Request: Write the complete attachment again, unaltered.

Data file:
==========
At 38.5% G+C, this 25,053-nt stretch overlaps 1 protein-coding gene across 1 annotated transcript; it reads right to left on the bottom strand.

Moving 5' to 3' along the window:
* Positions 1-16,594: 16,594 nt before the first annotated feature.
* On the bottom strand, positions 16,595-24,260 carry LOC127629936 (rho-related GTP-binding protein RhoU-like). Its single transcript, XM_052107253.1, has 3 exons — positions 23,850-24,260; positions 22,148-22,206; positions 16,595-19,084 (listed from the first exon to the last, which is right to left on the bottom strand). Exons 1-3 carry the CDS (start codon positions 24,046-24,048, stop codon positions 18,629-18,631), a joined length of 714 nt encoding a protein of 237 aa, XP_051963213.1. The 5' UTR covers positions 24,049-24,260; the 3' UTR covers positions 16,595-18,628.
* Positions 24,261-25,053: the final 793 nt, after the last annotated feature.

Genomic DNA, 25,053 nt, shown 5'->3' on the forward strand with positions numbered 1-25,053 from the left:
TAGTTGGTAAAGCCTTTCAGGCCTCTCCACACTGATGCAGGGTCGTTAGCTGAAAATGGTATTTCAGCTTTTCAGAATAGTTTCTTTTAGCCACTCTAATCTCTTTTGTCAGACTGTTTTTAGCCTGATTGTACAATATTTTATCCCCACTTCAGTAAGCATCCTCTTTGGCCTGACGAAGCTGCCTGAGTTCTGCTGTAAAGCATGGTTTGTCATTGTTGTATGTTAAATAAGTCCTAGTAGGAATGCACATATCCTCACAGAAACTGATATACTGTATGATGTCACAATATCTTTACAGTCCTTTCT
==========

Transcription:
At 38.5% G+C, this 25,053-nt stretch overlaps 1 protein-coding gene across 1 annotated transcript; it reads right to left on the bottom strand.

Moving 5' to 3' along the window:
* Positions 1-16,594: 16,594 nt before the first annotated feature.
* On the bottom strand, positions 16,595-24,260 carry LOC127629936 (rho-related GTP-binding protein RhoU-like). Its single transcript, XM_052107253.1, has 3 exons — positions 23,850-24,260; positions 22,148-22,206; positions 16,595-19,084 (listed from the first exon to the last, which is right to left on the bottom strand). Exons 1-3 carry the CDS (start codon positions 24,046-24,048, stop codon positions 18,629-18,631), a joined length of 714 nt encoding a protein of 237 aa, XP_051963213.1. The 5' UTR covers positions 24,049-24,260; the 3' UTR covers positions 16,595-18,628.
* Positions 24,261-25,053: the final 793 nt, after the last annotated feature.

Genomic DNA, 25,053 nt, shown 5'->3' on the forward strand with positions numbered 1-25,053 from the left:
TAGTTGGTAAAGCCTTTCAGGCCTCTCCACACTGATGCAGGGTCGTTAGCTGAAAATGGTATTTCAGCTTTTCAGAATAGTTTCTTTTAGCCACTCTAATCTCTTTTGTCAGACTGTTTTTAGCCTGATTGTACAATATTTTATCCCCACTTCAGTAAGCATCCTCTTTGGCCTGACGAAGCTGCCTGAGTTCTGCTGTAAAGCATGGTTTGTCATTGTTGTATGTTAAATAAGTCCTAGTAGGAATGCACATATCCTCACAGAAACTGATATACTGTATGATGTCACAATATCTTTACAGTCCTTTCT